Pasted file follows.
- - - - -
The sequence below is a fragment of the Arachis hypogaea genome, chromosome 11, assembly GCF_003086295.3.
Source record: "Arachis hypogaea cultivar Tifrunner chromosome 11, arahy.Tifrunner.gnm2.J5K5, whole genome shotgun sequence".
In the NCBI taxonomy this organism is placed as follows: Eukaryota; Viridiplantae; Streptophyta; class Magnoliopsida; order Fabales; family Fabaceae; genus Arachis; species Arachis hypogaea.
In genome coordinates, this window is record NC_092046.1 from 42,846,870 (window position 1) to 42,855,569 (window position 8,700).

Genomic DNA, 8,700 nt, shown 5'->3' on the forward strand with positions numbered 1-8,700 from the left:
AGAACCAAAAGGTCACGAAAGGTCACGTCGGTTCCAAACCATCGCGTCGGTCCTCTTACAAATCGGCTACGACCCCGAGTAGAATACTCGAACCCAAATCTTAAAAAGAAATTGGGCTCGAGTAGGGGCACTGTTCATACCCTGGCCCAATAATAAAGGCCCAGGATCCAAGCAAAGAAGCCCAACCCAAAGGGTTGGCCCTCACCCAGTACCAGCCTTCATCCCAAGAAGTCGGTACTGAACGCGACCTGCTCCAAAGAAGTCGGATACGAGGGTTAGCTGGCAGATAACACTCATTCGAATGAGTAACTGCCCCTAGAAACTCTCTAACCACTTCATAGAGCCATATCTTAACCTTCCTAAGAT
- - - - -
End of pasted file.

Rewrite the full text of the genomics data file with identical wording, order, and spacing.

The sequence below is a fragment of the Arachis hypogaea genome, chromosome 11, assembly GCF_003086295.3.
Source record: "Arachis hypogaea cultivar Tifrunner chromosome 11, arahy.Tifrunner.gnm2.J5K5, whole genome shotgun sequence".
In the NCBI taxonomy this organism is placed as follows: Eukaryota; Viridiplantae; Streptophyta; class Magnoliopsida; order Fabales; family Fabaceae; genus Arachis; species Arachis hypogaea.
In genome coordinates, this window is record NC_092046.1 from 42,846,870 (window position 1) to 42,855,569 (window position 8,700).

Genomic DNA, 8,700 nt, shown 5'->3' on the forward strand with positions numbered 1-8,700 from the left:
AGAACCAAAAGGTCACGAAAGGTCACGTCGGTTCCAAACCATCGCGTCGGTCCTCTTACAAATCGGCTACGACCCCGAGTAGAATACTCGAACCCAAATCTTAAAAAGAAATTGGGCTCGAGTAGGGGCACTGTTCATACCCTGGCCCAATAATAAAGGCCCAGGATCCAAGCAAAGAAGCCCAACCCAAAGGGTTGGCCCTCACCCAGTACCAGCCTTCATCCCAAGAAGTCGGTACTGAACGCGACCTGCTCCAAAGAAGTCGGATACGAGGGTTAGCTGGCAGATAACACTCATTCGAATGAGTAACTGCCCCTAGAAACTCTCTAACCACTTCATAGAGCCATATCTTAACCTTCCTAAGAT